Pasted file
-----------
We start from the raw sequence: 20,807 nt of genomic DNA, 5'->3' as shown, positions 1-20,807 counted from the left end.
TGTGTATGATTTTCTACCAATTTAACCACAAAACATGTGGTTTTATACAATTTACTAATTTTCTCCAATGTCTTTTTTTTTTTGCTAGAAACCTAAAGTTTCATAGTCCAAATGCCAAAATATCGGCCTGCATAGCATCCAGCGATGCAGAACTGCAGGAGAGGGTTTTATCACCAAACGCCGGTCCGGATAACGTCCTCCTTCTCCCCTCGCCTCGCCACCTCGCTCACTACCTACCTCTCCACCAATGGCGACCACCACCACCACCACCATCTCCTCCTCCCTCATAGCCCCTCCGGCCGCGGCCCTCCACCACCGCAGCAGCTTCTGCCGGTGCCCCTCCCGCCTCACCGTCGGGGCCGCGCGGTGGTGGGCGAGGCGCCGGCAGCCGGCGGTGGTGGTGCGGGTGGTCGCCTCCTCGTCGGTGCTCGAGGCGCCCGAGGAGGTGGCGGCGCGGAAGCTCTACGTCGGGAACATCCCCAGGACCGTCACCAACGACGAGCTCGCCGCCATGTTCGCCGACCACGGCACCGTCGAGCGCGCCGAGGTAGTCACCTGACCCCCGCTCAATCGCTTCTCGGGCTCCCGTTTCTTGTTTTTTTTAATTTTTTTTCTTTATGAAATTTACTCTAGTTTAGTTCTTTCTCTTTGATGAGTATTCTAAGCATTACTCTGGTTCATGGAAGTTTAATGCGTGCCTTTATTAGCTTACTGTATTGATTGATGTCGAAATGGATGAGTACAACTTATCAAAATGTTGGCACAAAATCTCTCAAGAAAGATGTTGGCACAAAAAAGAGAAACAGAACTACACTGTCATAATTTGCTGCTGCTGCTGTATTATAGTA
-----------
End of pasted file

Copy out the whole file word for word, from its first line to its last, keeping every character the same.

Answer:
We start from the raw sequence: 20,807 nt of genomic DNA, 5'->3' as shown, positions 1-20,807 counted from the left end.
TGTGTATGATTTTCTACCAATTTAACCACAAAACATGTGGTTTTATACAATTTACTAATTTTCTCCAATGTCTTTTTTTTTTTGCTAGAAACCTAAAGTTTCATAGTCCAAATGCCAAAATATCGGCCTGCATAGCATCCAGCGATGCAGAACTGCAGGAGAGGGTTTTATCACCAAACGCCGGTCCGGATAACGTCCTCCTTCTCCCCTCGCCTCGCCACCTCGCTCACTACCTACCTCTCCACCAATGGCGACCACCACCACCACCACCATCTCCTCCTCCCTCATAGCCCCTCCGGCCGCGGCCCTCCACCACCGCAGCAGCTTCTGCCGGTGCCCCTCCCGCCTCACCGTCGGGGCCGCGCGGTGGTGGGCGAGGCGCCGGCAGCCGGCGGTGGTGGTGCGGGTGGTCGCCTCCTCGTCGGTGCTCGAGGCGCCCGAGGAGGTGGCGGCGCGGAAGCTCTACGTCGGGAACATCCCCAGGACCGTCACCAACGACGAGCTCGCCGCCATGTTCGCCGACCACGGCACCGTCGAGCGCGCCGAGGTAGTCACCTGACCCCCGCTCAATCGCTTCTCGGGCTCCCGTTTCTTGTTTTTTTTAATTTTTTTTCTTTATGAAATTTACTCTAGTTTAGTTCTTTCTCTTTGATGAGTATTCTAAGCATTACTCTGGTTCATGGAAGTTTAATGCGTGCCTTTATTAGCTTACTGTATTGATTGATGTCGAAATGGATGAGTACAACTTATCAAAATGTTGGCACAAAATCTCTCAAGAAAGATGTTGGCACAAAAAAGAGAAACAGAACTACACTGTCATAATTTGCTGCTGCTGCTGTATTATAGTA